Epic of Gilgamesh and Enkidu Essay

Submitted By pdhaliwal999
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The Epic of Gilgamesh

In the Sumerian epic, The Epic of Gilgamesh, the author, David Ferry, depicts a heroic warrior– Enkidu. For the purpose of this essay, a heroic warrior can be defined as a man or women endowed with great gratitude and courage, that possesses many noble qualities, in addition to being selfless. Ferry illuminates Enkidu’s heroic characteristics through the telling of his creation, expression of gratitude, and courageous and nobel actions.

In The Epic of Gilgamesh, Enkidu is created by Aruru, the God of creation, to strike a balance against Gilgamesh’s tyrannical ways of nefariousness. The creation of Enkidu in the epic shows the ultimate and almighty power of the Gods, and the impuissance of human. Enkidu’s birth, purpose, and death are at the will of the gods. “[Enkidu] is twice the size of ordinary men, stronger and taller than a battlement. He is like a star that has fallen from the heavens” that foreshadows his powerful abilities (Pg. 12). In other words, Enkidu is considered a precious creation from heaven. Even though the Gods decided to form Enkidu out of their “divine spittle” and allow him to live a savage life, he already has a sense of righteousness and goodwill (Pg. 5). He displays this by constantly releasing the animals from hunter’s traps for them to “get away” so as to express his gratitude for their milk (Pg. 7). These characteristics of righteousness and goodwill that Enkidu possesses makes him a unique hero towards the citizens and animals of Uruk.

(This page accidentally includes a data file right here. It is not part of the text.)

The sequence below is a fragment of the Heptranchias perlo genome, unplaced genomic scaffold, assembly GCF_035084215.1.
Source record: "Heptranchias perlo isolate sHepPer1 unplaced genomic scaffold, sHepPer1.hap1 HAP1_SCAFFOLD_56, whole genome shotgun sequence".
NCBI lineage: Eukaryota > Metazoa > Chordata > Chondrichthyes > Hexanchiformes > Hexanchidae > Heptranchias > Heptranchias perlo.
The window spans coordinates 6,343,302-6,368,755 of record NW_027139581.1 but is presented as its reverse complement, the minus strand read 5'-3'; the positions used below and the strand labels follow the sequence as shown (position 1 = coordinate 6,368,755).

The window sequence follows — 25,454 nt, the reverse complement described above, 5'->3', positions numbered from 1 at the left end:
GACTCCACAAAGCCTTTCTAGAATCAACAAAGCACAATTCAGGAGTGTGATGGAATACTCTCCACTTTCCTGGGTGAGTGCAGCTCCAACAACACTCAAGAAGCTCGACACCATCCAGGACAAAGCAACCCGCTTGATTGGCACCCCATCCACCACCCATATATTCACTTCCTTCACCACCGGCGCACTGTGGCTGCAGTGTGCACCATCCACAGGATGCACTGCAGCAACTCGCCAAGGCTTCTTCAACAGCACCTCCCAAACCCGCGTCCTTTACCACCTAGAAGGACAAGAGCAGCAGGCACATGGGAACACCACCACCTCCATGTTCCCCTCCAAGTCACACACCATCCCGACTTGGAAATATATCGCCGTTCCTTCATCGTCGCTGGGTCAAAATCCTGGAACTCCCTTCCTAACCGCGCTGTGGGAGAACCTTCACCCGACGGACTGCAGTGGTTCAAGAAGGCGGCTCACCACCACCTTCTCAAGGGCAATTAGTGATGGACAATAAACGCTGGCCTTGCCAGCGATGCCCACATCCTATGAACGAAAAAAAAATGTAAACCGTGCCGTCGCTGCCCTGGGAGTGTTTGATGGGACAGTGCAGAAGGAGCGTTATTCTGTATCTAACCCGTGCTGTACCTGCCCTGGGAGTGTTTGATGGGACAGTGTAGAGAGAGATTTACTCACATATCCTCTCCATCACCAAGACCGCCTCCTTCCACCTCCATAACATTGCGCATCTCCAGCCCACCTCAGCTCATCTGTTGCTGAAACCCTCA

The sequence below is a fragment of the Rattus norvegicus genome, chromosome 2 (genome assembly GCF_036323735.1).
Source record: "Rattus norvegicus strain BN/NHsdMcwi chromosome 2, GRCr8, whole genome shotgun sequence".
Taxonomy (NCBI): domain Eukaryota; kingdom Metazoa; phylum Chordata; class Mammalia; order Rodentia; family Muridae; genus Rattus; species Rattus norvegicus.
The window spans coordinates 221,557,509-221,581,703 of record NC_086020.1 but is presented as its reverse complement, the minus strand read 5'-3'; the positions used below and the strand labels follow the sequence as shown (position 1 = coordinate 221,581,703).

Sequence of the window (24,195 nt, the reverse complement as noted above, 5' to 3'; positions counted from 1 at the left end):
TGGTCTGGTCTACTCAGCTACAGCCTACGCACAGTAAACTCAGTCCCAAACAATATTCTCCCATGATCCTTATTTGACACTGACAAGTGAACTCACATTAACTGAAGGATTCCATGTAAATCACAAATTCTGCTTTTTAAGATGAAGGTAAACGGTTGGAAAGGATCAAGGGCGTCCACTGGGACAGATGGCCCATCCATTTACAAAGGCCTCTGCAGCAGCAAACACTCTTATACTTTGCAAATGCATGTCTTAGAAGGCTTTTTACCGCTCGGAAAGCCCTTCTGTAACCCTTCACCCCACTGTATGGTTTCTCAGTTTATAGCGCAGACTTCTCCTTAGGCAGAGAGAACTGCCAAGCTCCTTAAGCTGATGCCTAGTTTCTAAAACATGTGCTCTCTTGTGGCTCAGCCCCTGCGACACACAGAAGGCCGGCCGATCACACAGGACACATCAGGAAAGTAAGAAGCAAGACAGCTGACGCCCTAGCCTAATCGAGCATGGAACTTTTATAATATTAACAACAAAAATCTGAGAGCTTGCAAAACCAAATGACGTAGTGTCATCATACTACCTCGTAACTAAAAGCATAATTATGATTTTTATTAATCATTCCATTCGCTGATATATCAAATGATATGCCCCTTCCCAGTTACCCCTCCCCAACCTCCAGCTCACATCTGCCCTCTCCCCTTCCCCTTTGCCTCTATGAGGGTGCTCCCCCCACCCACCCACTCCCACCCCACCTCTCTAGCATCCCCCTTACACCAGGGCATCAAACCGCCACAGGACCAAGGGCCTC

Enkidu possesses a virtuous and instinctively chivalrous personality, which renders him a greater hero. When Enkidu is first clothed and nourished by the bread and wine, he displays his appreciation by using his weapon to “guard the flocks and shepherds against the wolves and lions that preyed upon them”, in hopes that the “shepherds could lie down in peaceful sleep” to express his gratitude (Pg. 13). In expressing Enkidu’s gratitude, he takes on the role of being a shepherd. These deeds exemplify Enkidu’s noble and gracious characteristics that make him a hero. This role that Enkidu has taken on as a shepherd foreshadows his role in the epic. The people of Uruk cry for a “wise shepherd [and] protector of the people” and in taking on a role of a shepherd already, Enkidu is fulfilling the cries of the citizens, as a hero would. (Pg. 5).

In this epic, Enkidu learns that the people of Uruk are oppressed and virgin brides are being fornicated by their uncontrollable king, Gilgamesh . Enkidu grows furious and demands to be “take[n] to Uruk, the city of Gilgamesh, whose aura and power cannot be withstood. I will cry out in Uruk, [and] challenging him” (Pg. 14). Amongst the people of Uruk, no one dare challenge the king; however, Enkidu has the courage to do so. In displaying his courage and nobility, “Enkidu st[ands] a guardian on the